Innovation is the watchword by which Littelfuse, Inc. climbed the ladder of the fuse industry. A desire to continue that trajectory is one of the many reasons Littelfuse collaborated with the Research Park and Fox/Atkins Development Corporation to create a customized 14,500-square-foot, stand-alone research and development center.
The building’s crown jewel is the company’s state-of-the-art High Power Testing Lab, which is positioned to accelerate Littelfuse’s product development efforts and support customers’ product testing requirements.
Littelfuse designs and manufactures fuses and other circuit protection devices for virtually every product that uses electrical energy, including consumer electronics, automobiles, and industrial equipment. The company has made more than a physical investment in the engineering facility; it also relocated some of its top talent from a Chicago-area location.
“This technology center is a physical reminder of that commitment to continuing that rich history with research and development at the heart of it,” said Littelfuse CEO, Gordon Hunter. At its 2011 grand opening, Hunter described the facility as a “conduit for Littelfuse to continue to imagine new solutions that will better protect both existing and emerging technologies.” Hunter also called its location at the University of Illinois Research Park “strategic.”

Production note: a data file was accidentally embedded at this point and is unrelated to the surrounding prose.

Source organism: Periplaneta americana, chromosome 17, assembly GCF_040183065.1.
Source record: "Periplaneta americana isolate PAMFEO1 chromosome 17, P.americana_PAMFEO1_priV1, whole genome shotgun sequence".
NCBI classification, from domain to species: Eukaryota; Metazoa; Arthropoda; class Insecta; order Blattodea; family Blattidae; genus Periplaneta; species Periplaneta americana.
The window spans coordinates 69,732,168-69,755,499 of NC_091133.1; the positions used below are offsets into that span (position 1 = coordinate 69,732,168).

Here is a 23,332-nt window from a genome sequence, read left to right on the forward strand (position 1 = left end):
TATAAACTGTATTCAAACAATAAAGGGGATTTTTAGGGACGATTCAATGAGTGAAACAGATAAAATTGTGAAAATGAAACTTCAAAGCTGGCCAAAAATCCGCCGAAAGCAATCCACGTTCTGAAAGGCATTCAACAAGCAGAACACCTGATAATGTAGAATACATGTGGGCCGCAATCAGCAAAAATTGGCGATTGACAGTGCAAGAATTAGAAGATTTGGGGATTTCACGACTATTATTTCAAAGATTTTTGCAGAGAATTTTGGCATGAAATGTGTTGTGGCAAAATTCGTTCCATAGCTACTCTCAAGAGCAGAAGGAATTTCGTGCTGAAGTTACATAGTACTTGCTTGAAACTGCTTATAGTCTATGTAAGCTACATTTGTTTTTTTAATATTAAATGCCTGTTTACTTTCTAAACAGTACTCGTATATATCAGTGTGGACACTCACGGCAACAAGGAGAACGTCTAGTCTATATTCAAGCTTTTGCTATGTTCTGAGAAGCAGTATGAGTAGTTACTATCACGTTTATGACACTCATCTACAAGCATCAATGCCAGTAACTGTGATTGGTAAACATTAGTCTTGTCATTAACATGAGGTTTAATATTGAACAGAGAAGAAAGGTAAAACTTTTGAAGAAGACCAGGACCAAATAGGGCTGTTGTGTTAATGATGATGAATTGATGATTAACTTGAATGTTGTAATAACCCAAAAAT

Littelfuse products are used in a variety of devices, ranging from cell phones to solar power systems and from gaming consoles to flat-screen TVs. In 2010 alone, Littelfuse products were in 7 billion devices manufactured worldwide. Its fuses help keep those devices safe and reliable by controlling the distribution of their electrical energy. Key to the selection of the Research Park for the high-power testing lab were the opportunities for collaboration with the University of Illinois, both with faculty and students in the Grainger College of Engineering.
“Working together, our universities and industry can develop strategies to strengthen the skills of a future workforce,” Hunter said. “The High Power Testing Lab is the cornerstone of those collaborative opportunities. The company has made the lab available to support the University’s power engineering curriculum.”
“It’s difficult for most people, including engineers, to comprehend the incredible damage that would be created if electrical power is not safely controlled. By locating the High Power Testing Lab and its unique capabilities on campus, students can witness this type of scenario in real life in a safe environment,” said Dal Ferbert, Vice President and General Manager of the Electrical Division at Littelfuse. “This is where theory and practice intersect. This is the future, and we’re extremely proud to be a part of it.”